Fire in the Mountain Festival returned to the Cambrian Mountains last weekend for the 13th year in a row with an unlikely headline act in some VOLE-nteers.

Workers of the nature-positive, zero-waste festival, which spanned 30 May -2 June, discovered a family of nonchalant voles with a burrow next to the compost toilets.

The diligent staff swiftly put up a cordoned zone and sign to protect the small fluffy creatures, however many started to notice their bold attitude- either completely oblivious or simply unphased by the loo queue.

Some creative genius took it upon themselves to erect the voles a stage, complete with tiny hay bales, a harp and banjo, scattering the stage with nuts for the spherical creatures to be encouraged into the limelight.

What ensued was a newfound attraction to the already wholesome family festival with children and adults alike huddled to watch them munch on their lunch, snooze in the sun and groom.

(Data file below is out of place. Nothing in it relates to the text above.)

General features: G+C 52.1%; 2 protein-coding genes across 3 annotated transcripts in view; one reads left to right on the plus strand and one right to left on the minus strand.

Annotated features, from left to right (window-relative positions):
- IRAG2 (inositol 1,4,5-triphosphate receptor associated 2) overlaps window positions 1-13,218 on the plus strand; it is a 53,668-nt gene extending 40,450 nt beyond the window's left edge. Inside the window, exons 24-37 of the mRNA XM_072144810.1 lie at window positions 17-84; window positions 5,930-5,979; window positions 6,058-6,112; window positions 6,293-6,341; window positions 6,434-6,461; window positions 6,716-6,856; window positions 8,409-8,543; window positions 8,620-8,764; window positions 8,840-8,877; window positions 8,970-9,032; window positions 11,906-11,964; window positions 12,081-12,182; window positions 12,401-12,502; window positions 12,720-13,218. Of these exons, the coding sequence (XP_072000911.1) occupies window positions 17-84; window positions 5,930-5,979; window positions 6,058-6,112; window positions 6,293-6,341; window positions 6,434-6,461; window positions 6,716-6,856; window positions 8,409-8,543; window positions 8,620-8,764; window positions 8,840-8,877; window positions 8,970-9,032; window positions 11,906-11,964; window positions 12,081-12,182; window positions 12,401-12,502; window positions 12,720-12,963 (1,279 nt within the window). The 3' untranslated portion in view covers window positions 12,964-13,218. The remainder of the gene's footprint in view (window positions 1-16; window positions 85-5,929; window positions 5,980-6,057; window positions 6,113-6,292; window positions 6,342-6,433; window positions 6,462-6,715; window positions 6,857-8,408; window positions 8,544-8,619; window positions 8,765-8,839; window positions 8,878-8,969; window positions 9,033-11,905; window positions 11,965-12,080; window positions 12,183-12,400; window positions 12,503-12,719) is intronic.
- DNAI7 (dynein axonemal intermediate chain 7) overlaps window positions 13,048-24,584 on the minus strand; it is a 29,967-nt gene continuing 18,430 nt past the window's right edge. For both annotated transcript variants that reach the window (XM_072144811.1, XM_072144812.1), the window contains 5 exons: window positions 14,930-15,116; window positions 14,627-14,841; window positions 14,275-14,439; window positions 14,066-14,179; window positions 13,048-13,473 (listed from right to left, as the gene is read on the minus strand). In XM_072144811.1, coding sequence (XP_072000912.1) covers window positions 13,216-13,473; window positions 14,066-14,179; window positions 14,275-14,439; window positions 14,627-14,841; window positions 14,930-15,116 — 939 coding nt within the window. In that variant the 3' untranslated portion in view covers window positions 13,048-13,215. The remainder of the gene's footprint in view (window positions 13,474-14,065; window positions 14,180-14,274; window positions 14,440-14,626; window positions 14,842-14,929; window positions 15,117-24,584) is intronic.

The rest of the festival was great too, with 2,000 attending and folk musicians from the Dyfi Valley to Alaska performing across four stages including musician Johnny Flynn and electronic duo Dog Show.

There were music and craft workshops, wood and metal work, lino printing, talks on community parenting and storytelling, yoga and massage, a fire circle, a 24-hour free sauna, a delightful stream running through the site to play in under the hot June sun, plus a ‘where the meadow meets the river’ parade on Saturday evening.

The festival organisers said: “We are proud of our policy of local procurement wherever possible - from infrastructure suppliers to food, beer, and spirits- Welsh wherever possible. “We recycled 97 per cent of our waste and hope for the same this year - if not better. “We did not have any single-use serve ware and supplied our plates and cups to all the traders.

“The washing-up station is in use throughout the festival.

“We left the site immaculate afterwards and returned it to the animals.”

The festival was attended by people wanting to connect with like-minded communities, having started humbly in 2011 as an entirely volunteer-run event, created to help the old farm outside of Aberystwyth come to new life and get some much-needed TLC.

The not-for-profit festival now pays staff a universal wage but still uses donations and volunteer help, and this year they successfully CrowdFunded £3,441 to help pay for new compost toilets and a new dance floor for the mainstage.